- The game is a relay during which each team competes to send one person at a time up to the front of the room to write grammatically correct sentences the fastest. The first person comes up to the board or paper where sentences are being recorded, reaches into the container, and chooses a slip. Then, they must write a sentence using the noun and verb, in designated tense, on their team’s paper or the board.
- The student should keep the slip for their sentence and return to their team. They can high five the first person to signal that they can then move to the board to write the next sentence. No one should move until they have gotten a high five from the returning team member.
- This continues until everyone on the team has had a chance to write a sentence. Teams can earn two points for finishing first, or one point for finishing in second place.
- Sentences must be checked for accuracy. If only one tense is being practiced, teams can trade sentences and check each other’s. If multiple tenses are being practiced, the whole class can check them together. Have each student read what was on his/her slip of paper aloud and then the class can check the sentence they wrote for accuracy.
- Teams can earn one point for each correct sentence. Add any points awarded for fast finishers and the team with the most points wins!
What did he/she do?
Skills: This game can be used to practice the past tense of irregular verbs. Students also practice speaking and listening during this activity.
- Paper slips with an irregular verb (infinitive) written on each one
- A container to hold the slips of paper
- Paper and pencils for each team
How to Play:
If you have beginner students or feel it is necessary, review the past tense of the irregular verbs you plan to use for the game before you start.
- Divide the class into small groups of three to five students. Have the groups sit so that everyone can see the front of the classroom and can whisper ideas without other groups overhearing the discussion. Assign each group a name or allow each team to choose one.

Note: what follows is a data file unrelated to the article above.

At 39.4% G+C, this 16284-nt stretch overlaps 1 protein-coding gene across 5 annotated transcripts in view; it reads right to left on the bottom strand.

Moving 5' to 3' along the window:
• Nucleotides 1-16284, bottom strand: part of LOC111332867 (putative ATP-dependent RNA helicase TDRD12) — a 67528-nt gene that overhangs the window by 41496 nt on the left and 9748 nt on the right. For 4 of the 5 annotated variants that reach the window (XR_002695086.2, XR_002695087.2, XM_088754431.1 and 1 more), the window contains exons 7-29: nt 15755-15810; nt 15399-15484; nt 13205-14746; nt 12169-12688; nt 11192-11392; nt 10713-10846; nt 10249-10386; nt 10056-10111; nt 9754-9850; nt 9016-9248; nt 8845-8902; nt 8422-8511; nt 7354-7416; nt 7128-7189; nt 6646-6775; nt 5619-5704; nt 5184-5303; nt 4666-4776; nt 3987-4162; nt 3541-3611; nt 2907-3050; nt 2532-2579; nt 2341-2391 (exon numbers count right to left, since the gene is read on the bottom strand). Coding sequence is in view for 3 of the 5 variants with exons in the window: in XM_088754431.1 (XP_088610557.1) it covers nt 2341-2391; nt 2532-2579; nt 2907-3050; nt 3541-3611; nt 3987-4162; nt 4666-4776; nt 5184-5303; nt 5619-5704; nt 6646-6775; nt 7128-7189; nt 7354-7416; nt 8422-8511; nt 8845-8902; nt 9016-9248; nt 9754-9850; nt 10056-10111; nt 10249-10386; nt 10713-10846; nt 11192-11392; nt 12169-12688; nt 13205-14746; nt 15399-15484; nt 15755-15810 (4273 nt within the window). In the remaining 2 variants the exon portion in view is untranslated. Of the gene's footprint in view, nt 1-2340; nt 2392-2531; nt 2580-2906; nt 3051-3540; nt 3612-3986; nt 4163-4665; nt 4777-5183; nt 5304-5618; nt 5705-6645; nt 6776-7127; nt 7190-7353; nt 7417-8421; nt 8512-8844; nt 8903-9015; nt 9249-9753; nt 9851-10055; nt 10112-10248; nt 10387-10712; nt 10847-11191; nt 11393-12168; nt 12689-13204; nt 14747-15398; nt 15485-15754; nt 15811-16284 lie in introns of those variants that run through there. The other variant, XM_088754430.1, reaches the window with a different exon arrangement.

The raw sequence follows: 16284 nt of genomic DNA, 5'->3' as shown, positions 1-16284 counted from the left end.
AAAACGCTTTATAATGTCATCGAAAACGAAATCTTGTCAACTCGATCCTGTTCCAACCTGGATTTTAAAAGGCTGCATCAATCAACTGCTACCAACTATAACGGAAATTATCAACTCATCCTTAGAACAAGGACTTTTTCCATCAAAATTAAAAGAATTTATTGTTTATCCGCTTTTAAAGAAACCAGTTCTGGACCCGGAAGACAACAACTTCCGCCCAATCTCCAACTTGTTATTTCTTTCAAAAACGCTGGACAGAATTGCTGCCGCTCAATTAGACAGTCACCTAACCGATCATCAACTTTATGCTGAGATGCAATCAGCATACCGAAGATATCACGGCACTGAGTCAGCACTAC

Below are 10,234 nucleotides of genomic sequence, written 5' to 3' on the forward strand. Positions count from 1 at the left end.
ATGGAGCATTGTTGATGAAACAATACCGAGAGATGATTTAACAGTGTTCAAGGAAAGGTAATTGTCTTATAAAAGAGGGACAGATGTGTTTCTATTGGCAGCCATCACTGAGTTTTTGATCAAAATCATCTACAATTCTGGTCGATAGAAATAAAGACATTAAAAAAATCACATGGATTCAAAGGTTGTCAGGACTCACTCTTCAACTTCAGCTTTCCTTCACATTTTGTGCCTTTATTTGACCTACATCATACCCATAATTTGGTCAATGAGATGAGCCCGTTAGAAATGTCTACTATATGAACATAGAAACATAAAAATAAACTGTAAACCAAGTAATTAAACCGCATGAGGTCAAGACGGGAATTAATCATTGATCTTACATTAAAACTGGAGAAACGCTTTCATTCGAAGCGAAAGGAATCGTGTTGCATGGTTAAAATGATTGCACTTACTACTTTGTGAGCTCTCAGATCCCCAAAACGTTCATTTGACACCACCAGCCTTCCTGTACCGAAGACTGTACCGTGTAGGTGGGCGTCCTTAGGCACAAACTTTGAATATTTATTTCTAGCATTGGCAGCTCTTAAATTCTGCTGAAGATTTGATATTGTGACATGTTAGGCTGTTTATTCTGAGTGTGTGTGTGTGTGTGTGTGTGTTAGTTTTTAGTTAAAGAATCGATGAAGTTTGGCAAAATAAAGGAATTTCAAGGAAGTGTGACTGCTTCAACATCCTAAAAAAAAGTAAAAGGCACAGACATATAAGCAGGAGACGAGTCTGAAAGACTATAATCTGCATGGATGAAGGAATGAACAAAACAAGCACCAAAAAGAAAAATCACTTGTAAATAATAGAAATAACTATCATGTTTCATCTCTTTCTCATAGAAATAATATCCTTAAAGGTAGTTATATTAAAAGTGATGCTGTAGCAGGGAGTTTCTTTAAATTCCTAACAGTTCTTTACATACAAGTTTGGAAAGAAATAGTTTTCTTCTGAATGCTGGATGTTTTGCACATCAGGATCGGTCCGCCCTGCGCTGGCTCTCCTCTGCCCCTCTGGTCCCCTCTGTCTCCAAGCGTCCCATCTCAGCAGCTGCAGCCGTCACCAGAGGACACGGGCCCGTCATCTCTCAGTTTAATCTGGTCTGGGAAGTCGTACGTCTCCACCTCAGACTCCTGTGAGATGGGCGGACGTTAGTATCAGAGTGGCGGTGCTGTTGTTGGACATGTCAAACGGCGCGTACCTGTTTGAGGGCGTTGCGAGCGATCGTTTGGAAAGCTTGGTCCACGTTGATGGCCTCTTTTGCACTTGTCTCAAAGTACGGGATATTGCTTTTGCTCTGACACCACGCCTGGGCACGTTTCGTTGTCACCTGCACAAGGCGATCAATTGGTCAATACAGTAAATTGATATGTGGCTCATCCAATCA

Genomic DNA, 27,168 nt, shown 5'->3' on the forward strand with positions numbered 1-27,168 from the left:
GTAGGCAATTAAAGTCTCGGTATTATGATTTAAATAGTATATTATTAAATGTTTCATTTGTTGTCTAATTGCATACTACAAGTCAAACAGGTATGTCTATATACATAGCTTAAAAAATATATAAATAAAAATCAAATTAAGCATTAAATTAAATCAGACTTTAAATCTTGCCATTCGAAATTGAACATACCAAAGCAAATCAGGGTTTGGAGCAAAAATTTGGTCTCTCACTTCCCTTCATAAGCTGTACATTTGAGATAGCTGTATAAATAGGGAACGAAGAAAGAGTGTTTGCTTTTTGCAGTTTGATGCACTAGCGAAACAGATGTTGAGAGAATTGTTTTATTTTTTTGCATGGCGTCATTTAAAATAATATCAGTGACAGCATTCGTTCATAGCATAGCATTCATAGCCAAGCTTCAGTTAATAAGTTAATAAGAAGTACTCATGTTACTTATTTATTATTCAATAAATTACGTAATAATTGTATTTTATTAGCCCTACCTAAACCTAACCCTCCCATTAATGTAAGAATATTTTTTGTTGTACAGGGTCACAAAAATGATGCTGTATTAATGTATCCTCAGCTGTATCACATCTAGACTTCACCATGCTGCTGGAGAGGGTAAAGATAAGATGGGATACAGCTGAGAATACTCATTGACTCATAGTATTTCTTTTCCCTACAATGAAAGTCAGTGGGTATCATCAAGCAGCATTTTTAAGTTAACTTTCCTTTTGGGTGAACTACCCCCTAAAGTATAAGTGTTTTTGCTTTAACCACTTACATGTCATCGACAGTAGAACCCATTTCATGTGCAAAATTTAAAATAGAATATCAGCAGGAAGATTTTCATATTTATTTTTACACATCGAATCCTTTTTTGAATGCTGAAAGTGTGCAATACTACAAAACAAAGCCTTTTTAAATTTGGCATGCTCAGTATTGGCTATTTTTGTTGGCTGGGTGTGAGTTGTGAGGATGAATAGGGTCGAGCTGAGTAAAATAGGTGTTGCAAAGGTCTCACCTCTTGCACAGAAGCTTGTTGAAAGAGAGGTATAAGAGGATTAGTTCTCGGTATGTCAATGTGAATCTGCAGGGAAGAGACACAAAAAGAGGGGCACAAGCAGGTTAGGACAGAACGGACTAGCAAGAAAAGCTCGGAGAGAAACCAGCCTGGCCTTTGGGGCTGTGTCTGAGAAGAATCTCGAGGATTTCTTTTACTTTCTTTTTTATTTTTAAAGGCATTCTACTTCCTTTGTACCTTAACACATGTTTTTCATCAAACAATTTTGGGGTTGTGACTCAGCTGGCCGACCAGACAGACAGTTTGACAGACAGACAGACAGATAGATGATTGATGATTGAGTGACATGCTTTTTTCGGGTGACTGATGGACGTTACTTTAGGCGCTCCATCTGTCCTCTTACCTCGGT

- Depending on how many irregular verbs you have, and the size of your class, the “actors” can be chosen in different ways. Each team can elect a representative actor or two who will get to act out one verb at the front of the class. Or, each team member can be assigned a number and the teacher can randomly call a team name and number to come up to act out a verb. Students can also volunteer to be the actors.
- Once an actor is chosen, the student should come up to the front of the room and choose a random slip of paper from the container. They will silently read the verb and perform the action. For instance, if the verb is “bite” the actor would pretend to bite something without making a sound or saying anything.
- Teams of students must observe the actor and quietly confer about what they believe he or she did. Each team needs to agree on how to use the past tense of the irregular verb in a sentence to describe the person’s actions. Sentences should be numbered as the game progresses. For example if the verb acted out was “bite”, students could write something like “1: Julisa bit an apple” on their paper. The teacher should keep a list of what each actor does so that sentences can be checked for accuracy at the end of the game.